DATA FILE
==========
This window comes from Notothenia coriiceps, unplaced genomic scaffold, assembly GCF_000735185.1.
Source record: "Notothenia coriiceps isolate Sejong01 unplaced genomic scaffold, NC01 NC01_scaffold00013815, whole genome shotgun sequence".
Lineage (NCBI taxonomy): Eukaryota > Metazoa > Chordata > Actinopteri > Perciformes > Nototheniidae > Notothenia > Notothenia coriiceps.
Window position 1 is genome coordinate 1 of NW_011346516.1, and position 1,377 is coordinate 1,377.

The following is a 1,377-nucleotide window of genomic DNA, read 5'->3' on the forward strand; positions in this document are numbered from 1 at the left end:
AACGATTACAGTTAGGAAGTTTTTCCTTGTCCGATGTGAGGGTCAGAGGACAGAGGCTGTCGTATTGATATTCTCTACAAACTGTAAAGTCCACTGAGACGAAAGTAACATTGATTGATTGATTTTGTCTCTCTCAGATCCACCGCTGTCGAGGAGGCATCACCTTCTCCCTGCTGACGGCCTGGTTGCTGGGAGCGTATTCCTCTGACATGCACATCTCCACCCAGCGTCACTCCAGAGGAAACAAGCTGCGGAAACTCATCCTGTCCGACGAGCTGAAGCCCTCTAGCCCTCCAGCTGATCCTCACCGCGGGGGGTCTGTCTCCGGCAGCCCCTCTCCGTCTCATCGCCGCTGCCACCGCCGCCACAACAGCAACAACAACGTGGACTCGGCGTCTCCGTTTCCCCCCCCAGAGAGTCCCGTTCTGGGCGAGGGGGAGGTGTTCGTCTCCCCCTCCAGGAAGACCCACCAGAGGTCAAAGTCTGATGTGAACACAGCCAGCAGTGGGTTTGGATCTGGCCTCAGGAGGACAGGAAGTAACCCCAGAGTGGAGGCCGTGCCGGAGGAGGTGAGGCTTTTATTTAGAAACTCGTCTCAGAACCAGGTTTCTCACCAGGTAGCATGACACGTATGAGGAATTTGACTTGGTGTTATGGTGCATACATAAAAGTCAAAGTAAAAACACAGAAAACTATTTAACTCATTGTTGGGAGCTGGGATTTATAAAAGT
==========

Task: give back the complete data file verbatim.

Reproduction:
This window comes from Notothenia coriiceps, unplaced genomic scaffold, assembly GCF_000735185.1.
Source record: "Notothenia coriiceps isolate Sejong01 unplaced genomic scaffold, NC01 NC01_scaffold00013815, whole genome shotgun sequence".
Lineage (NCBI taxonomy): Eukaryota > Metazoa > Chordata > Actinopteri > Perciformes > Nototheniidae > Notothenia > Notothenia coriiceps.
Window position 1 is genome coordinate 1 of NW_011346516.1, and position 1,377 is coordinate 1,377.

The following is a 1,377-nucleotide window of genomic DNA, read 5'->3' on the forward strand; positions in this document are numbered from 1 at the left end:
AACGATTACAGTTAGGAAGTTTTTCCTTGTCCGATGTGAGGGTCAGAGGACAGAGGCTGTCGTATTGATATTCTCTACAAACTGTAAAGTCCACTGAGACGAAAGTAACATTGATTGATTGATTTTGTCTCTCTCAGATCCACCGCTGTCGAGGAGGCATCACCTTCTCCCTGCTGACGGCCTGGTTGCTGGGAGCGTATTCCTCTGACATGCACATCTCCACCCAGCGTCACTCCAGAGGAAACAAGCTGCGGAAACTCATCCTGTCCGACGAGCTGAAGCCCTCTAGCCCTCCAGCTGATCCTCACCGCGGGGGGTCTGTCTCCGGCAGCCCCTCTCCGTCTCATCGCCGCTGCCACCGCCGCCACAACAGCAACAACAACGTGGACTCGGCGTCTCCGTTTCCCCCCCCAGAGAGTCCCGTTCTGGGCGAGGGGGAGGTGTTCGTCTCCCCCTCCAGGAAGACCCACCAGAGGTCAAAGTCTGATGTGAACACAGCCAGCAGTGGGTTTGGATCTGGCCTCAGGAGGACAGGAAGTAACCCCAGAGTGGAGGCCGTGCCGGAGGAGGTGAGGCTTTTATTTAGAAACTCGTCTCAGAACCAGGTTTCTCACCAGGTAGCATGACACGTATGAGGAATTTGACTTGGTGTTATGGTGCATACATAAAAGTCAAAGTAAAAACACAGAAAACTATTTAACTCATTGTTGGGAGCTGGGATTTATAAAAGT